there are quite e few baritone guitars, but i never have seen anyone playing it live. Michael Anthony of Van Halen plays one occasionally, which is pictured on Dweezil Zappas first CD.   

       thats all folks
DeJaVu, Jun 19 2002
  

       Uli Roth's guitar is pretty much a waste of time. Not only are the high frets so close together that it's impossible to finger them, they also occupy the place where the front pickup ought to be.
angel, Jun 20 2002
  

       fully ack, angel
DeJaVu, Jun 24 2002
  

       Hail the almighty Malkor. I will now clear up this entire matter. but first -   

       Fredrik Thordendal and Marten Hagstrom of MESHUGGAH (Sweden) use eight-stringed guitars for the material from their newest album, "Nothing". They tune as a standard guitar, with two extra LOW strings, THEN down a semitone. so low to high F, D#, G#, C#, F#, A#, D#. this means that their lowest note is just one semitone away from the lowest note of a standard bass guitar (this makes me very afraid as a bass guitarist, I know feel like getting a six string and tuning to LOW LOW F)   

       But back to the bass/guitar/30 fret guitar issue.   

       It must be thought of not in terms of fret number, but in terms of pitch. Greebo if you want to play lower notes but with the same fret width (read: scale length), tune your six string guitar lower. This can be done by drop-tuning the standard strings (get heavy gauge), or by re-stringing your guitar, with the lowest six strings of a seven-string set. If you want lower notes AND the high notes of a standard six-string, you will need a seven string (or eight string if you can find a good electric one).   

       thats all I can say: down tune your guitar. It seems that this will achieve what you originally wanted.
Malkor, Nov 25 2002
  

       Gallagher makes a Steve Kaufman model 7 string, I've seen videos of Kaufman playing it in standard tuning (EBGDAE) with the 7th string tuned to a low B.
hard-scrabble, Nov 25 2002
  

       30 frets does not seem too ambitious. Why not go for 60 or 80? You could lengthen the entire neck of the guitar, doubling it in length by attaching a second neck at the top of the first one. It might be necessary to string this guitar with string bass or harp strings to attain the necessary length. It may also be necessary to use a pick stick to reach down far enogh for the strumming. But - consider the phallic majesty of this basso profundo beast up on stage in front of the screaming fans.
bungston, Nov 25 2002
  

       charlie hunter (www.charliehunter.com) plays an 8 string guitar, with three bass strings EAD and five guitar strings ADGBE. totally impressive. legitamately sounds like two people playing, only they're always in perfect synch.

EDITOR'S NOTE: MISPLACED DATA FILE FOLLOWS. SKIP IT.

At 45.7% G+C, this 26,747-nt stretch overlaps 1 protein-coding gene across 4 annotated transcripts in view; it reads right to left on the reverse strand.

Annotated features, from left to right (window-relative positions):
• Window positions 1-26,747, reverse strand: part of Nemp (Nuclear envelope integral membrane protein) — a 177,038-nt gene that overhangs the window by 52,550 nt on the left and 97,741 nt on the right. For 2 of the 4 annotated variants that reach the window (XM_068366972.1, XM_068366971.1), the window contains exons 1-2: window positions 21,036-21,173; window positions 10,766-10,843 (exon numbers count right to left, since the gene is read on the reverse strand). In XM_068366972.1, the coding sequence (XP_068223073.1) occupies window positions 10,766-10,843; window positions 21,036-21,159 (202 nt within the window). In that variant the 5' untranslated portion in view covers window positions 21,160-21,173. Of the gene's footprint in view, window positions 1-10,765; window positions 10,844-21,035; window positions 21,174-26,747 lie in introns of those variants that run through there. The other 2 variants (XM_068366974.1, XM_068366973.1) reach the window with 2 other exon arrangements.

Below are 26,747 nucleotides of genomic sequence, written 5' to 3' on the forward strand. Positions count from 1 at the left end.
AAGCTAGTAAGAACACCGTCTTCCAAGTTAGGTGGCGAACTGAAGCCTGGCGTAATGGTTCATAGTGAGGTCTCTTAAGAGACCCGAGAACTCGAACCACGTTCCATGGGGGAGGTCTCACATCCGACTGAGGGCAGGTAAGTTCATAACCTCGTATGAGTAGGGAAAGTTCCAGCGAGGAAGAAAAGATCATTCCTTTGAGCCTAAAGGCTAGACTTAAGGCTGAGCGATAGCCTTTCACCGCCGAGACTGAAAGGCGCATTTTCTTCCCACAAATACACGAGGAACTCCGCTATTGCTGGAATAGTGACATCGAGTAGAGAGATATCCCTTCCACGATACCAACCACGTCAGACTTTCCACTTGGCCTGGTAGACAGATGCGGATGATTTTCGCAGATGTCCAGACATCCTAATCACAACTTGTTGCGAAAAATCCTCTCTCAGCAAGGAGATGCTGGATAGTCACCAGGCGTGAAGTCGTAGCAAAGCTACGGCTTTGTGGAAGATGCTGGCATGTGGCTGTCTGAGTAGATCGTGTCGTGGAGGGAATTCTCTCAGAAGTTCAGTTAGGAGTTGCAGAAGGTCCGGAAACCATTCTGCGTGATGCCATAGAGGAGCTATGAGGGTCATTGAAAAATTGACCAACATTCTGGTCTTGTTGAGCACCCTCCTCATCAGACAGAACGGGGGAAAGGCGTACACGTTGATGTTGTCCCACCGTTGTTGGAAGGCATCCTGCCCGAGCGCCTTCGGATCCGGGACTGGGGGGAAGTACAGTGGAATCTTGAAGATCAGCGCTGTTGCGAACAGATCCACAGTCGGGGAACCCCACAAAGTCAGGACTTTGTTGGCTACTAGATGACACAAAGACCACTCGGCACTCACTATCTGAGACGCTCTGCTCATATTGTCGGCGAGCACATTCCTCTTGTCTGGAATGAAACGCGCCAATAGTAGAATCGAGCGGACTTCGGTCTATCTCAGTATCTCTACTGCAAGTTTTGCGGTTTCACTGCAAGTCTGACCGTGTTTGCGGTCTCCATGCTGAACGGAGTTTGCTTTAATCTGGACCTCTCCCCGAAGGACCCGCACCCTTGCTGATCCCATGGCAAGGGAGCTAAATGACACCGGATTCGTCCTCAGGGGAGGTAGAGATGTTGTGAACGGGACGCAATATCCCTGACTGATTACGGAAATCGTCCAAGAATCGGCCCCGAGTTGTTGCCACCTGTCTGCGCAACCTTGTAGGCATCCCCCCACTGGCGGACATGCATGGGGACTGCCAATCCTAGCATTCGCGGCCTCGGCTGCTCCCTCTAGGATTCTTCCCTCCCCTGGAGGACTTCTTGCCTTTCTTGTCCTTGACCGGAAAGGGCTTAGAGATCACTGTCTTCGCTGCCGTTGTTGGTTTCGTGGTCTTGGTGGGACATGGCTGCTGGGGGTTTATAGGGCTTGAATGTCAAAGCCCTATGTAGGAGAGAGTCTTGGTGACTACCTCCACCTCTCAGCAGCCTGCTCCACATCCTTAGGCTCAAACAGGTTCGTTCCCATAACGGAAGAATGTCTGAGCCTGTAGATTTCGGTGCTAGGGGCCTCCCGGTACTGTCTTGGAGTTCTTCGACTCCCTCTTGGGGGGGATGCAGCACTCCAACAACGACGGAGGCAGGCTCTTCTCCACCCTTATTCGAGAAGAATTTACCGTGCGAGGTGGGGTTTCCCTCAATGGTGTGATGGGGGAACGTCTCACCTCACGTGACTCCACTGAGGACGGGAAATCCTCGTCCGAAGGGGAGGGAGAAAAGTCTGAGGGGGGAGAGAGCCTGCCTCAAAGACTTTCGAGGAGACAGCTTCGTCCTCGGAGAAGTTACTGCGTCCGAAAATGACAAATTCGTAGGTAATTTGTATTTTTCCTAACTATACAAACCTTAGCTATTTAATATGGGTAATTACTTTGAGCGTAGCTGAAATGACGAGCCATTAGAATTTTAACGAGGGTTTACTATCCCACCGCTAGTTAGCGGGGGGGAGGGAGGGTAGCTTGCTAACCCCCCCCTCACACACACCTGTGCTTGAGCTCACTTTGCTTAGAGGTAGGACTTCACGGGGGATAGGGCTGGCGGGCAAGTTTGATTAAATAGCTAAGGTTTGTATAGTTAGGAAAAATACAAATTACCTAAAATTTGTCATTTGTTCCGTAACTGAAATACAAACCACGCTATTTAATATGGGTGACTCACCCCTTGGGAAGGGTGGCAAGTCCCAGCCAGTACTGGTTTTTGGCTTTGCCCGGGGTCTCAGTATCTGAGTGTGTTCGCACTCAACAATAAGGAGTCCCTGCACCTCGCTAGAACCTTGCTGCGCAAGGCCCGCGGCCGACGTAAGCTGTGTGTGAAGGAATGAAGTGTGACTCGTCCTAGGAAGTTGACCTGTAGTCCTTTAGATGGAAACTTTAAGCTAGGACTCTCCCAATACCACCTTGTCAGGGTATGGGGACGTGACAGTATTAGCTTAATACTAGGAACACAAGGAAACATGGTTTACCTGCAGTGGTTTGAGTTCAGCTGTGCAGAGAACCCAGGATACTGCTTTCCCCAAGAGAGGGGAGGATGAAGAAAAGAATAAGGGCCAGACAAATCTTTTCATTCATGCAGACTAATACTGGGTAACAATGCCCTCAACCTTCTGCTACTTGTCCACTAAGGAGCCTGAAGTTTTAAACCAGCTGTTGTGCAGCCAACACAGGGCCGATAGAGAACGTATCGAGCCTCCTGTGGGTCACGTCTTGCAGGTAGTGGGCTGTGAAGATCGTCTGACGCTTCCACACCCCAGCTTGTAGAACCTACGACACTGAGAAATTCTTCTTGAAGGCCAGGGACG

on a side note, it seems that we're not all talking guitar tunings the same way. i list them from low pitched to high pitched, so the first E in my EADGBE is the lowest string in terms of pitch, or highest in terms of altitude when playing the instrument. this is, i belive, the standard non-standard way to talk guitar tunings.
urbanmatador, Mar 22 2003
  

       what everyone here has failed to mention, or at least i havent noticed it, is that as the frets get higher the space in between those frets grows smaller. eventually the frets would get so small that you wouldnt be able to place your fingers between them. soon the frets would be even smaller and they would combine into a large metal bar the rest of the way up the board. use logic and creativity when thinking. never use just one.
boardginu, May 02 2003
  

       find an effect allowing you to lower the pitch by an octave. instant "sounding" bass.   

       tablature is bad. it creates laziness and loss of imagination. if all you know is this "TAB", then you will never know the music behind the music.   

       go to http://www.musictheory.net/
boardginu, May 02 2003
  

       //tablature is bad. it creates laziness and loss of imagination//   

       I wholeheartedly disagree. It does not capture the entire song, thus leaving it open to interpretation.   

       I'll purposely write my music loosely (tablature), fully acknowledging the possibility that it will never be played the same again. Nothing wrong with that.
yabba do yabba dabba, May 24 2004
  

       Tablature was used for guitar music long before "standard" stave was invented. Each has its place, depending on why you want it, but stave particularly is ill-suited to the intricacies of (particularly electric) guitar.
angel, May 24 2004
  

       //as the frets get higher the space in between those frets grows smaller// - [board], you seem a glass half empty type. You could also state that as the frets get lower, they get bigger, necessitating extra fingers, entire hands and finally gymnastically placed thighs to properly occlude the string. One could grasp this guitar between the legs, using knees and thighs for low frets, and both hands for high frets. You would need a trusted companion to strum from behind.
bungston, May 24 2004
  

       [angel] are you sure that TAB predates the stave ? I thought the stave pre-dated the guitar?
neilp, May 25 2004
  

       [neilp]: The current stave (or staff) system was not standardized until the 17th century (although precursors of it had been in use since the 8th, without bar lines, or definite indicators of pitch or note length). Guitar music, derived as it often was from lute music, tended to use tab, which is far better suited to it (as it is arguably to most instrumental music, particularly for stringed instruments). The first instance of printed lute tab was in 1500, although it must have been hand copied long before then.
Incidentally, plainchant is, even today, often scored on a four-line stave, and tab is being continually developed (in a somewhat ad hoc way) to address the multitude of expressions possible with the electric guitar which cannot realistically be portrayed using a stave.
angel, May 25 2004